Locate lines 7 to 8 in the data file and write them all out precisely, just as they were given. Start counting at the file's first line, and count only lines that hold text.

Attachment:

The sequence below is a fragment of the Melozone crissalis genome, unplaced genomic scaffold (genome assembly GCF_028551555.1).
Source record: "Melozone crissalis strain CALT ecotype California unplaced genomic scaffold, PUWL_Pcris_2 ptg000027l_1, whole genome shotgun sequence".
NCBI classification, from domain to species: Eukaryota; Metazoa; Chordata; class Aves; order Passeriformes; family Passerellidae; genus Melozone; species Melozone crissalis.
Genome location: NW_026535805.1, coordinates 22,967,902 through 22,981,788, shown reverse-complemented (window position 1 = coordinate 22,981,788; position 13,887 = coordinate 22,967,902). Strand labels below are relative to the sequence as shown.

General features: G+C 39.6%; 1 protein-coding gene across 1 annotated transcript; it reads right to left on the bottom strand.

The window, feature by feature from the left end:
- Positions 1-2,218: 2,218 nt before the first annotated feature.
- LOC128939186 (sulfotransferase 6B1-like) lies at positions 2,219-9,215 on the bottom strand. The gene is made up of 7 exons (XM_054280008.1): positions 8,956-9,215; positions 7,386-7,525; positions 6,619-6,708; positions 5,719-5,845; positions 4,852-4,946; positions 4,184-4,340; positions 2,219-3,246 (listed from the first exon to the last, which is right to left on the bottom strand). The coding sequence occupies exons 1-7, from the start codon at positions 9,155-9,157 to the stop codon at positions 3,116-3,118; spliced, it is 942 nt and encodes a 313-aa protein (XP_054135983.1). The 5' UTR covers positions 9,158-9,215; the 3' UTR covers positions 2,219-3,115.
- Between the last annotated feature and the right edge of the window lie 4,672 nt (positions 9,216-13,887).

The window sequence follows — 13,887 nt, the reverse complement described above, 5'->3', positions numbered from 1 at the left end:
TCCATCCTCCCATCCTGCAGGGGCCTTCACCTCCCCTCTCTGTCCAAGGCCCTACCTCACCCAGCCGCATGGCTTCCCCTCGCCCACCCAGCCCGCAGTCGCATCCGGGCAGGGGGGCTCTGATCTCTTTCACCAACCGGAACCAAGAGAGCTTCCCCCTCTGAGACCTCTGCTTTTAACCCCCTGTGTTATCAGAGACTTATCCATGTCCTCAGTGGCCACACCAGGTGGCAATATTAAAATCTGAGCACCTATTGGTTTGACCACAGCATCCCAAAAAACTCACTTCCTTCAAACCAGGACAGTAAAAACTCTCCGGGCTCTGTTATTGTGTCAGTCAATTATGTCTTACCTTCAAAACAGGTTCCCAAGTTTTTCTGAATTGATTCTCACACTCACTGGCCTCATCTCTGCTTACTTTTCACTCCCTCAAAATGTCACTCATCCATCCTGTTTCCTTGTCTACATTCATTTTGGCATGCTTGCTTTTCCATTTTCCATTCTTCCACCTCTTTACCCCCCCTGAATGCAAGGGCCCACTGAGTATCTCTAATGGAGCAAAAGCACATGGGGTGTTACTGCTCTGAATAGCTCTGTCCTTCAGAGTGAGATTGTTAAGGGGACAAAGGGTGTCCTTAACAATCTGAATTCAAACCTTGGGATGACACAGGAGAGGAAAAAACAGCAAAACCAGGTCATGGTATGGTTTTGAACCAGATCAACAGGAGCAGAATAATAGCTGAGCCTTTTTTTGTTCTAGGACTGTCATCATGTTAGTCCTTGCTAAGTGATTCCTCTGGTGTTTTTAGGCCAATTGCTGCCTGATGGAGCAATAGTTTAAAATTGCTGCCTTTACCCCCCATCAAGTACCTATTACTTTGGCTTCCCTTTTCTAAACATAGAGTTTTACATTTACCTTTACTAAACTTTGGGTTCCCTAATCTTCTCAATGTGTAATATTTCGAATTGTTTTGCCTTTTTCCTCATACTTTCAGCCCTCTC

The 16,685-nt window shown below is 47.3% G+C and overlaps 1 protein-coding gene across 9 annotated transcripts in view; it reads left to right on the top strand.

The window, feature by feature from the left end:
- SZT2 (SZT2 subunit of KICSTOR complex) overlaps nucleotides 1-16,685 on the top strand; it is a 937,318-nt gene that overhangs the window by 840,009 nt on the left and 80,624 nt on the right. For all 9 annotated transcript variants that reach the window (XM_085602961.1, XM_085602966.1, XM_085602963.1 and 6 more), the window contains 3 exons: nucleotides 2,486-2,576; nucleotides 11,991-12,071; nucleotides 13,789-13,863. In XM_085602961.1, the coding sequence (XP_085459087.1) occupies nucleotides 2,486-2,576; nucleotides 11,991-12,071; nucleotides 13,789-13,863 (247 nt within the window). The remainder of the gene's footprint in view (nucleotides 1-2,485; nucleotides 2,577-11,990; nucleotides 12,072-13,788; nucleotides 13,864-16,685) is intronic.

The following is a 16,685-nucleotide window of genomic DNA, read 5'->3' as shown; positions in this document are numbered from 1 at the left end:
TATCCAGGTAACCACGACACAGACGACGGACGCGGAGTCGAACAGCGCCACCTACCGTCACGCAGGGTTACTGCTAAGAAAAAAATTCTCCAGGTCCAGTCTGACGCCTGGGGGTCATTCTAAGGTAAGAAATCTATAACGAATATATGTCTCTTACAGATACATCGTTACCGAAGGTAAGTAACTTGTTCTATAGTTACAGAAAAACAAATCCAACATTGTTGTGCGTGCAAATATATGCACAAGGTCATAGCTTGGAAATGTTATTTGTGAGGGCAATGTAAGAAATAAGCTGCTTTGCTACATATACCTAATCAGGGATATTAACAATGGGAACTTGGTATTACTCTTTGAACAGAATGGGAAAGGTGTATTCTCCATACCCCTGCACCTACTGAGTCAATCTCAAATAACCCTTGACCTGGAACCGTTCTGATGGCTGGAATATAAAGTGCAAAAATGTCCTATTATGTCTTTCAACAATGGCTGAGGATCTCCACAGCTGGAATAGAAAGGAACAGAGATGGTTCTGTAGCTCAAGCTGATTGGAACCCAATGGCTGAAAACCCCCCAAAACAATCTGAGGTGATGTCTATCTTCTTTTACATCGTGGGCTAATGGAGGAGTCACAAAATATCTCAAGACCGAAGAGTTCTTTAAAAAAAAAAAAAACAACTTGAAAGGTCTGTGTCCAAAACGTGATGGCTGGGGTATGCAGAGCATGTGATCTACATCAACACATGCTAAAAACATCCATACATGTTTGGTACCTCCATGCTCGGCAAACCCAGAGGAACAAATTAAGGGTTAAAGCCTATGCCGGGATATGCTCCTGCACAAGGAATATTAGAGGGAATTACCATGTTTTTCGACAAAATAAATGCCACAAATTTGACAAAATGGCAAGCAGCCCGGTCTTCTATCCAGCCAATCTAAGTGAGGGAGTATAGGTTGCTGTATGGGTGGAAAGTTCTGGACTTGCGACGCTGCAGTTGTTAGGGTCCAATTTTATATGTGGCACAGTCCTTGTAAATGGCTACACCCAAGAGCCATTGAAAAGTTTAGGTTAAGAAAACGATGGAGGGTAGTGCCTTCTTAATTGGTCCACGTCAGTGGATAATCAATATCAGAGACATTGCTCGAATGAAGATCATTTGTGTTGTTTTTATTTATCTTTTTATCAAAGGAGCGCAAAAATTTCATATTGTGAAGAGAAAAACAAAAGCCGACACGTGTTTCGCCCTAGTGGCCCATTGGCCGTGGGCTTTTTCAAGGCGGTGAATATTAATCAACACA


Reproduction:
- Positions 1-2,218: 2,218 nt before the first annotated feature.
- LOC128939186 (sulfotransferase 6B1-like) lies at positions 2,219-9,215 on the bottom strand. The gene is made up of 7 exons (XM_054280008.1): positions 8,956-9,215; positions 7,386-7,525; positions 6,619-6,708; positions 5,719-5,845; positions 4,852-4,946; positions 4,184-4,340; positions 2,219-3,246 (listed from the first exon to the last, which is right to left on the bottom strand). The coding sequence occupies exons 1-7, from the start codon at positions 9,155-9,157 to the stop codon at positions 3,116-3,118; spliced, it is 942 nt and encodes a 313-aa protein (XP_054135983.1). The 5' UTR covers positions 9,158-9,215; the 3' UTR covers positions 2,219-3,115.